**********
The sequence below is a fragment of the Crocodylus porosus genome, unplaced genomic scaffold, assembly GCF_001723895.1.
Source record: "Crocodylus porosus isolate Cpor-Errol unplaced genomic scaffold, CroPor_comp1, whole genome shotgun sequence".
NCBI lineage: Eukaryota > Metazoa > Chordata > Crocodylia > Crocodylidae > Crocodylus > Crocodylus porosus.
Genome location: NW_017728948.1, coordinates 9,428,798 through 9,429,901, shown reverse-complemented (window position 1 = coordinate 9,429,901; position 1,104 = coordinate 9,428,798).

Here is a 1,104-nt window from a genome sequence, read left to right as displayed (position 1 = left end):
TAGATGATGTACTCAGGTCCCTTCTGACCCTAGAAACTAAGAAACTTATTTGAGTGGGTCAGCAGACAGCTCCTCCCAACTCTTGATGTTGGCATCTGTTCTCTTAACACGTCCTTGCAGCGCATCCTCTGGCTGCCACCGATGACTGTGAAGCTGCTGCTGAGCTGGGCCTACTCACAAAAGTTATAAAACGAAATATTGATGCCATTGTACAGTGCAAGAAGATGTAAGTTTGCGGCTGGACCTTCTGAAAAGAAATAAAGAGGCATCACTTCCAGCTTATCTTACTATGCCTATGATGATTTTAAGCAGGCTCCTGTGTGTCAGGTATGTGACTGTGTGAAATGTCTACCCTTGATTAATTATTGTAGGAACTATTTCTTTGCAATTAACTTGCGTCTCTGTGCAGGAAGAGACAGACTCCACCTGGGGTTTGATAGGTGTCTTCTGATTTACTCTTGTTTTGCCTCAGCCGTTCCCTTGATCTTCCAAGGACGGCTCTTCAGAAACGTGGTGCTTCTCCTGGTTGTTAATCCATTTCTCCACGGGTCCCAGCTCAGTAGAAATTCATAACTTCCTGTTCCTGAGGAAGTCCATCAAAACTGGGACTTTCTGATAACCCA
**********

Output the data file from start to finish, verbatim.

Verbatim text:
The sequence below is a fragment of the Crocodylus porosus genome, unplaced genomic scaffold, assembly GCF_001723895.1.
Source record: "Crocodylus porosus isolate Cpor-Errol unplaced genomic scaffold, CroPor_comp1, whole genome shotgun sequence".
NCBI lineage: Eukaryota > Metazoa > Chordata > Crocodylia > Crocodylidae > Crocodylus > Crocodylus porosus.
Genome location: NW_017728948.1, coordinates 9,428,798 through 9,429,901, shown reverse-complemented (window position 1 = coordinate 9,429,901; position 1,104 = coordinate 9,428,798).

Here is a 1,104-nt window from a genome sequence, read left to right as displayed (position 1 = left end):
TAGATGATGTACTCAGGTCCCTTCTGACCCTAGAAACTAAGAAACTTATTTGAGTGGGTCAGCAGACAGCTCCTCCCAACTCTTGATGTTGGCATCTGTTCTCTTAACACGTCCTTGCAGCGCATCCTCTGGCTGCCACCGATGACTGTGAAGCTGCTGCTGAGCTGGGCCTACTCACAAAAGTTATAAAACGAAATATTGATGCCATTGTACAGTGCAAGAAGATGTAAGTTTGCGGCTGGACCTTCTGAAAAGAAATAAAGAGGCATCACTTCCAGCTTATCTTACTATGCCTATGATGATTTTAAGCAGGCTCCTGTGTGTCAGGTATGTGACTGTGTGAAATGTCTACCCTTGATTAATTATTGTAGGAACTATTTCTTTGCAATTAACTTGCGTCTCTGTGCAGGAAGAGACAGACTCCACCTGGGGTTTGATAGGTGTCTTCTGATTTACTCTTGTTTTGCCTCAGCCGTTCCCTTGATCTTCCAAGGACGGCTCTTCAGAAACGTGGTGCTTCTCCTGGTTGTTAATCCATTTCTCCACGGGTCCCAGCTCAGTAGAAATTCATAACTTCCTGTTCCTGAGGAAGTCCATCAAAACTGGGACTTTCTGATAACCCA